JOURNAL ARTICLE

PointFinder: a novel web tool for WGS-based detection of antimicrobial resistance associated with chromosomal point mutations in bacterial pathogens

Ea Zankari, Rosa Allesøe, Katrine G Joensen, Lina M Cavaco, Ole Lund, Frank M Aarestrup
Journal of Antimicrobial Chemotherapy 2017 October 1, 72 (10): 2764-2768
29091202

Background: Antibiotic resistance is a major health problem, as drugs that were once highly effective no longer cure bacterial infections. WGS has previously been shown to be an alternative method for detecting horizontally acquired antimicrobial resistance genes. However, suitable bioinformatics methods that can provide easily interpretable, accurate and fast results for antimicrobial resistance associated with chromosomal point mutations are still lacking.

Methods: Phenotypic antimicrobial susceptibility tests were performed on 150 isolates covering three different bacterial species: Salmonella enterica, Escherichia coli and Campylobacter jejuni. The web-server ResFinder-2.1 was used to identify acquired antimicrobial resistance genes and two methods, the novel PointFinder (using BLAST) and an in-house method (mapping of raw WGS reads), were used to identify chromosomal point mutations. Results were compared with phenotypic antimicrobial susceptibility testing results.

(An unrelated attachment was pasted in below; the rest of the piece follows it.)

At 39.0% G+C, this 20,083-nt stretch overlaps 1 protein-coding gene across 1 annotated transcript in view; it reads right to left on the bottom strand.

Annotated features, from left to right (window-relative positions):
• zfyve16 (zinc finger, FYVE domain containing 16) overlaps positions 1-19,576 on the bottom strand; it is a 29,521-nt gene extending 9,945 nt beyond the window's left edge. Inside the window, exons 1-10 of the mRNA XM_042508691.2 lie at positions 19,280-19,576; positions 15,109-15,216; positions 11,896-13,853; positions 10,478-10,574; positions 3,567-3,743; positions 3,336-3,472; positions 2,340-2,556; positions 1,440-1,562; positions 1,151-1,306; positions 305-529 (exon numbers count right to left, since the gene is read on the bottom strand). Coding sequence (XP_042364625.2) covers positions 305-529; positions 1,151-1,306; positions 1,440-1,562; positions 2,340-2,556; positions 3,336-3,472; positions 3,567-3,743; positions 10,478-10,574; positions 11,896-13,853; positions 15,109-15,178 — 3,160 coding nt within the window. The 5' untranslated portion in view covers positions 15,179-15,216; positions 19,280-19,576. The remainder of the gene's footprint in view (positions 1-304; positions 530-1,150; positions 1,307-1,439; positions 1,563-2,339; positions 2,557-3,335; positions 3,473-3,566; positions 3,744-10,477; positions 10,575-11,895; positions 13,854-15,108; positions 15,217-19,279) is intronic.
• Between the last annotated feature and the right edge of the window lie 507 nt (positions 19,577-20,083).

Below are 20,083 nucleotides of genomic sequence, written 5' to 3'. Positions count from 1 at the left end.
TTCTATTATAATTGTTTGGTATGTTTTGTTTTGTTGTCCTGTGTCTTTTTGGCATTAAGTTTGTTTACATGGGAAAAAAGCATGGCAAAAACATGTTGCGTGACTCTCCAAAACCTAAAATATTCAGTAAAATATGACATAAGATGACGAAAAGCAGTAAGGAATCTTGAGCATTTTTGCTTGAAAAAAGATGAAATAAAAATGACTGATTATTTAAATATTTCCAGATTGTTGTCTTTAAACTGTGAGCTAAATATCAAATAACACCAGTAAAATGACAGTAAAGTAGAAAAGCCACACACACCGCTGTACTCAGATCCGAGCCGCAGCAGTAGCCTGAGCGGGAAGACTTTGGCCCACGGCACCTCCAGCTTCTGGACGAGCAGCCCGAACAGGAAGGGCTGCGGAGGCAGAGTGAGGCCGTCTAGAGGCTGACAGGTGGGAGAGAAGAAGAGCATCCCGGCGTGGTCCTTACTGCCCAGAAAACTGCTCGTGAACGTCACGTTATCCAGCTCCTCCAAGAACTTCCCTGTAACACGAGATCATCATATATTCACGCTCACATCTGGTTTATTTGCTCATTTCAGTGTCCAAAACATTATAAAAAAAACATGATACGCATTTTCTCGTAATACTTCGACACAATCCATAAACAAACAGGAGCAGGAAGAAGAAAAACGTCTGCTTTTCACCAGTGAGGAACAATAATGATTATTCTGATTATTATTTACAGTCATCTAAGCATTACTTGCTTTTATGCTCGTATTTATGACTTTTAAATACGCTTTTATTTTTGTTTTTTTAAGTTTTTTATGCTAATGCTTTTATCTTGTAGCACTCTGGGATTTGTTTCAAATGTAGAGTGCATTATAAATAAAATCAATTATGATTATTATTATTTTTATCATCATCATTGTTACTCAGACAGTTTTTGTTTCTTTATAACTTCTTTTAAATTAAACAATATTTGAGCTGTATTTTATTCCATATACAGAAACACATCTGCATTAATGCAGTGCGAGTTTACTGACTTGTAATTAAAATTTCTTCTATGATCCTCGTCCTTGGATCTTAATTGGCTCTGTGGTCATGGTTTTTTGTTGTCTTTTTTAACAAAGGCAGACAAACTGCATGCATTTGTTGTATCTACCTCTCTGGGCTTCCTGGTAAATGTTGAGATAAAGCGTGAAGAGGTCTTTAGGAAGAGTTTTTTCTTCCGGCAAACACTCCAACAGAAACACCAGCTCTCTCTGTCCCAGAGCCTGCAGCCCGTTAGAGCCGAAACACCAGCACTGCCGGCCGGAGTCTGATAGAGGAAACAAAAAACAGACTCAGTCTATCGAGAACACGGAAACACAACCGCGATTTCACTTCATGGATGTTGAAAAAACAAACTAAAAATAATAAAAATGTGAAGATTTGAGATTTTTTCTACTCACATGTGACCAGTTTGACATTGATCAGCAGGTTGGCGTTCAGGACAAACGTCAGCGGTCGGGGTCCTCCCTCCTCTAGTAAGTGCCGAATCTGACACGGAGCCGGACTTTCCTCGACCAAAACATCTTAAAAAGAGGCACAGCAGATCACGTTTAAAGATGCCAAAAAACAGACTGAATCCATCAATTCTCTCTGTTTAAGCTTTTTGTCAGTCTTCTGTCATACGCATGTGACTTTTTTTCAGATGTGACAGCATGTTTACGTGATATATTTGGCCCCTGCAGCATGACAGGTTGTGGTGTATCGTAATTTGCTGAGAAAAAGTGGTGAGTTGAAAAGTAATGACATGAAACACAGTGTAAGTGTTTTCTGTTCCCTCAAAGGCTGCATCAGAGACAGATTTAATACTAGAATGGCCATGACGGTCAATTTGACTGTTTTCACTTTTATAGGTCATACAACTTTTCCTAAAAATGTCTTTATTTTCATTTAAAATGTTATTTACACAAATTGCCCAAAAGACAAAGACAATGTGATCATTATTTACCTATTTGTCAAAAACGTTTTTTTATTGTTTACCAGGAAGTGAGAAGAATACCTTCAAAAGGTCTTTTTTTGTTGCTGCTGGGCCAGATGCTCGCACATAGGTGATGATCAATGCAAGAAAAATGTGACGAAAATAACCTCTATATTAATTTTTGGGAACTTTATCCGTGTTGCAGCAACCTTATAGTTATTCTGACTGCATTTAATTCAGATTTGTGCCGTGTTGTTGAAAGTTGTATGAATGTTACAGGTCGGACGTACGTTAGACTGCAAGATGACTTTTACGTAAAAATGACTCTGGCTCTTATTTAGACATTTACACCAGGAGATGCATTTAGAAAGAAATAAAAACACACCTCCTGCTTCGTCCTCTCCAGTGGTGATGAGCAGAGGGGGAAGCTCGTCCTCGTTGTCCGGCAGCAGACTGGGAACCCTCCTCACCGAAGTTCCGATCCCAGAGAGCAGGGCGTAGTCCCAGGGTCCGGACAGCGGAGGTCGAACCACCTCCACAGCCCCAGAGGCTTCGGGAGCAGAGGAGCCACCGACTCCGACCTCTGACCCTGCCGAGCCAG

Results: A total of 685 different phenotypic tests associated with chromosomal resistance to quinolones, polymyxin, rifampicin, macrolides and tetracyclines resulted in 98.4% concordance. Eleven cases of disagreement between tested and predicted susceptibility were observed: two C. jejuni isolates with phenotypic fluoroquinolone resistance and two with phenotypic erythromycin resistance and five colistin-susceptible E. coli isolates with a detected pmrB V161G mutation when assembled with Velvet, but not when using SPAdes or when mapping the reads.

Conclusions: PointFinder proved, with high concordance between phenotypic and predicted antimicrobial susceptibility, to be a user-friendly web tool for detection of chromosomal point mutations associated with antimicrobial resistance.

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